When I first met White and De Martino in January ’08, their ascent was about to begin, and their ambition was palpable.
They’d suffered an ignominious false start in their pop career, when their previous band, Dear Eskimo, was signed by a major label, and then swiftly dropped again. ” During an ensuing North American tour, they began to crack up.
To that end, they rented out an old basement jazz club in the trendy, former-Eastern district of Friedrichshain, and it was there that the duo had their initial moment of inspiration to write 'Hands’.
Their notion that they would be stimulated by the area’s bohemian scene, as they were at Islington Mill, proved to be a rose-tinted one.
Through the following year, they conquered the UK airwaves with hits including 'Great DJ’, 'That’s Not My Name’ and 'Shut Up and Let Me Go’.
When the latter song was used in an i Pod ad they became a hot property in America, Japan and beyond and by the end of last year, they’d shifted two million copies of their album, 'We Started Nothing’, and four million singles — astonishing figures for a new pop act in the age of illegal filesharing.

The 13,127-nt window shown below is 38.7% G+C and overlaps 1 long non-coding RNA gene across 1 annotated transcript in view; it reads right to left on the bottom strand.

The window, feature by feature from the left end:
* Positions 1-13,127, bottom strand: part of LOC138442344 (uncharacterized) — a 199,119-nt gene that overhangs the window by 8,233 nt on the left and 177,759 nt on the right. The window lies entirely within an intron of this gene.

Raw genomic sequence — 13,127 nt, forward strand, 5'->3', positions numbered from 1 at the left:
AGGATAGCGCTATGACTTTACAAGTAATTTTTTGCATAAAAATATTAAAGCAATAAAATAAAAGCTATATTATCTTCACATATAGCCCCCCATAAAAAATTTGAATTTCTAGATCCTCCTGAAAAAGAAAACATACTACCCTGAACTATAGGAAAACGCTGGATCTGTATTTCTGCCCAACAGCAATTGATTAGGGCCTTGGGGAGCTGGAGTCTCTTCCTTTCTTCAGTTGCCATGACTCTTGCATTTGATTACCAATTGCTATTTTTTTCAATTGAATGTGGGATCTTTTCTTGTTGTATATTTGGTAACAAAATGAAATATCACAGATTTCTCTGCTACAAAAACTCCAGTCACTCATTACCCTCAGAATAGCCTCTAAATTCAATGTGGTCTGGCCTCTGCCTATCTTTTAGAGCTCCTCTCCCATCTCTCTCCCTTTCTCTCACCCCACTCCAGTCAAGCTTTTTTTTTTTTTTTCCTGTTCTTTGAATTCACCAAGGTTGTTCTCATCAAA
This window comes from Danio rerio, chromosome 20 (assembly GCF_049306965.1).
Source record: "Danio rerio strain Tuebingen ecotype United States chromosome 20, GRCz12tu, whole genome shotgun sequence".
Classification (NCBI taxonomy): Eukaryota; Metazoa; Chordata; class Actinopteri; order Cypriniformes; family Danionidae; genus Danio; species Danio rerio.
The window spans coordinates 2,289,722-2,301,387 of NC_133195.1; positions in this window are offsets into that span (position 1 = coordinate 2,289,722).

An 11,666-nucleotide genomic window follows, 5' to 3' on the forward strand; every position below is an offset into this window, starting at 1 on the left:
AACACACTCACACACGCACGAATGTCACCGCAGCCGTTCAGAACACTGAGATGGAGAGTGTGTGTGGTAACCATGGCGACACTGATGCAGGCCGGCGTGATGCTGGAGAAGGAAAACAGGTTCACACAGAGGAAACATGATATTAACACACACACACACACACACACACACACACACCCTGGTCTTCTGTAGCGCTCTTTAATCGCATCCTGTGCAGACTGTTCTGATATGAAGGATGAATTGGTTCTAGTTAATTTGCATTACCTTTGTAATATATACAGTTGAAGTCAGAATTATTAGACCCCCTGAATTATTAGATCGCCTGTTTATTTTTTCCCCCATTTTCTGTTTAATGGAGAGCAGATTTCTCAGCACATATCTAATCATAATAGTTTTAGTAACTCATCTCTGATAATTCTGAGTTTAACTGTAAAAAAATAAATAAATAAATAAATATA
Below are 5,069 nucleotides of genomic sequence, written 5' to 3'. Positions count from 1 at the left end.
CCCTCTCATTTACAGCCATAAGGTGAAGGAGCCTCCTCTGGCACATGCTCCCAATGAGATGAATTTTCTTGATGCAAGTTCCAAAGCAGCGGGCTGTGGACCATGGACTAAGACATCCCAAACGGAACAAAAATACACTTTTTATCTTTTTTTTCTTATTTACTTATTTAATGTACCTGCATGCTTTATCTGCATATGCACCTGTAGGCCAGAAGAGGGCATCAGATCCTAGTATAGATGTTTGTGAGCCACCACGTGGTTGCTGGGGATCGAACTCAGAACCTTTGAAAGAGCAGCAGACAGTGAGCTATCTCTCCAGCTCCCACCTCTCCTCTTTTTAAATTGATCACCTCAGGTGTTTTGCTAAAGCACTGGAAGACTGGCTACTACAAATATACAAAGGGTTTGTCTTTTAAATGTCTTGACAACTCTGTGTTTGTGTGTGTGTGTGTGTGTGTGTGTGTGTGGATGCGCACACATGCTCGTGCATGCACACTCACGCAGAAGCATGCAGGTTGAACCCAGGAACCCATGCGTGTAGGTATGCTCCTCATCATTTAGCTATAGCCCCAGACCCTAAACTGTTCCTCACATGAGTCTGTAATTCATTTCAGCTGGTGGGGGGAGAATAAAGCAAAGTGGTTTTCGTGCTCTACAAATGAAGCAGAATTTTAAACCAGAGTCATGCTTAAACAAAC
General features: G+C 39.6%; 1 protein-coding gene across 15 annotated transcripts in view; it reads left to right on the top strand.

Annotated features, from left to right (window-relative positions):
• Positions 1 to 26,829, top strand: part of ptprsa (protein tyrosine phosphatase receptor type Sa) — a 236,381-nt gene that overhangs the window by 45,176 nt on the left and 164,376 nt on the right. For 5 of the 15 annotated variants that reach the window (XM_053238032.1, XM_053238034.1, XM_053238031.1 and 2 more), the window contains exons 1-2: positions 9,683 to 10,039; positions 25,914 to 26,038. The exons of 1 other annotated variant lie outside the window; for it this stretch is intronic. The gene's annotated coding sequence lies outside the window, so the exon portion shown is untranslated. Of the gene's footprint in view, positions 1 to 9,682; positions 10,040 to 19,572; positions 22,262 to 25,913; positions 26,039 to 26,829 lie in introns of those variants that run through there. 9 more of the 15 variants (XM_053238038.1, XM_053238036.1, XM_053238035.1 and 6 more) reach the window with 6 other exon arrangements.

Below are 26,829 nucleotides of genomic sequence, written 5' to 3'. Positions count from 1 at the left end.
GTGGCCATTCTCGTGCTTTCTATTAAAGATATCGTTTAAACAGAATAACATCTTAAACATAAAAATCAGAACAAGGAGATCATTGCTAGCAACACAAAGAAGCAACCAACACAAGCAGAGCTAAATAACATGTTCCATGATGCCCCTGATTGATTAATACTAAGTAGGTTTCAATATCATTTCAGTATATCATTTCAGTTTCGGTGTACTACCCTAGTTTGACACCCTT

Their first records were put together according to a thrifty DIY aesthetic, whereby they created all their sound using loops, basic computer technology, a cheap guitar, De Martino’s miniature drum kit and White’s shouty singing.
Their comeback single, however, retains all the brash, punky attitude of its predecessors.
The duo, Katie White and Jules De Martino, started out in 2007 in an arty community in Manchester’s Islington Mill development.
De Martino, 40, wears sunglasses, even though it’s raining torrentially outside.